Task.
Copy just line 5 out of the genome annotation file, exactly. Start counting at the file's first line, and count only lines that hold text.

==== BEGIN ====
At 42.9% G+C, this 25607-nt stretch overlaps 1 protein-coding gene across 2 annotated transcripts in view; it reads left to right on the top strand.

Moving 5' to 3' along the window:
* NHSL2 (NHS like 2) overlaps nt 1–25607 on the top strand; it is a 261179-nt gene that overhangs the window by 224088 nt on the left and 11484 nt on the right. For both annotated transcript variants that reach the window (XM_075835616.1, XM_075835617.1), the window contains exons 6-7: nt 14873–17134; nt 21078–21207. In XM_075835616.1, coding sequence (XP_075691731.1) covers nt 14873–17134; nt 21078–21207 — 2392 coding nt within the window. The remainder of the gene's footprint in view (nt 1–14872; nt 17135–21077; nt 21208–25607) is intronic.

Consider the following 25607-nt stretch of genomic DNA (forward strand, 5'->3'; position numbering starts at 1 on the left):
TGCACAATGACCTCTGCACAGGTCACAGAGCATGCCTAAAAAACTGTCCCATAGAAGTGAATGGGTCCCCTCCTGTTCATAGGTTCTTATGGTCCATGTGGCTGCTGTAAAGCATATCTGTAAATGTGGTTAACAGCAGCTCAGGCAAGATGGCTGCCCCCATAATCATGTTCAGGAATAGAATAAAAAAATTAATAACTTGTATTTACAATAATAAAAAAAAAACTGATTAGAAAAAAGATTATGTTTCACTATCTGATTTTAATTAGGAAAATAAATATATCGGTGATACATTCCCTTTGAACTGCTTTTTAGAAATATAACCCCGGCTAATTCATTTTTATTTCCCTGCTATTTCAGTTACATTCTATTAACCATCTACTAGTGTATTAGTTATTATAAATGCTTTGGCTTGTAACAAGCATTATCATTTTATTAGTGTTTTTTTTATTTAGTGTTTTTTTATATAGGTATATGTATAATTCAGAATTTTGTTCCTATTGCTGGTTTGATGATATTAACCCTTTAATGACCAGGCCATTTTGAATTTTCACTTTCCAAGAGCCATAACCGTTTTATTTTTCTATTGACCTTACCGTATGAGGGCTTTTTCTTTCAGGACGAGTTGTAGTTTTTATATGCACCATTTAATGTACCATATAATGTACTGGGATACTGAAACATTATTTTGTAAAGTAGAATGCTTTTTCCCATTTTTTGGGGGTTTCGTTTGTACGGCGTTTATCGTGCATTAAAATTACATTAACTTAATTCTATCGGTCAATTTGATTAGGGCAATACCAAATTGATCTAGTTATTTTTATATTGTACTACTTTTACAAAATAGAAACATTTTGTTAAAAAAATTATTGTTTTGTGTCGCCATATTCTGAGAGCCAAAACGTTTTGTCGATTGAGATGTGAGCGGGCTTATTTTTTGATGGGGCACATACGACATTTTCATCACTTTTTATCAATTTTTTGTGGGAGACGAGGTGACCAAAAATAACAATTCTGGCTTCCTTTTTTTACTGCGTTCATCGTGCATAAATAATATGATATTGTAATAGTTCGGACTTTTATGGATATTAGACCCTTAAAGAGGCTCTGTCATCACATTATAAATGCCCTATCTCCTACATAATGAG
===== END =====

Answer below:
TGCACAATGACCTCTGCACAGGTCACAGAGCATGCCTAAAAAACTGTCCCATAGAAGTGAATGGGTCCCCTCCTGTTCATAGGTTCTTATGGTCCATGTGGCTGCTGTAAAGCATATCTGTAAATGTGGTTAACAGCAGCTCAGGCAAGATGGCTGCCCCCATAATCATGTTCAGGAATAGAATAAAAAAATTAATAACTTGTATTTACAATAATAAAAAAAAAACTGATTAGAAAAAAGATTATGTTTCACTATCTGATTTTAATTAGGAAAATAAATATATCGGTGATACATTCCCTTTGAACTGCTTTTTAGAAATATAACCCCGGCTAATTCATTTTTATTTCCCTGCTATTTCAGTTACATTCTATTAACCATCTACTAGTGTATTAGTTATTATAAATGCTTTGGCTTGTAACAAGCATTATCATTTTATTAGTGTTTTTTTTATTTAGTGTTTTTTTATATAGGTATATGTATAATTCAGAATTTTGTTCCTATTGCTGGTTTGATGATATTAACCCTTTAATGACCAGGCCATTTTGAATTTTCACTTTCCAAGAGCCATAACCGTTTTATTTTTCTATTGACCTTACCGTATGAGGGCTTTTTCTTTCAGGACGAGTTGTAGTTTTTATATGCACCATTTAATGTACCATATAATGTACTGGGATACTGAAACATTATTTTGTAAAGTAGAATGCTTTTTCCCATTTTTTGGGGGTTTCGTTTGTACGGCGTTTATCGTGCATTAAAATTACATTAACTTAATTCTATCGGTCAATTTGATTAGGGCAATACCAAATTGATCTAGTTATTTTTATATTGTACTACTTTTACAAAATAGAAACATTTTGTTAAAAAAATTATTGTTTTGTGTCGCCATATTCTGAGAGCCAAAACGTTTTGTCGATTGAGATGTGAGCGGGCTTATTTTTTGATGGGGCACATACGACATTTTCATCACTTTTTATCAATTTTTTGTGGGAGACGAGGTGACCAAAAATAACAATTCTGGCTTCCTTTTTTTACTGCGTTCATCGTGCATAAATAATATGATATTGTAATAGTTCGGACTTTTATGGATATTAGACCCTTAAAGAGGCTCTGTCATCACATTATAAATGCCCTATCTCCTACATAATGAG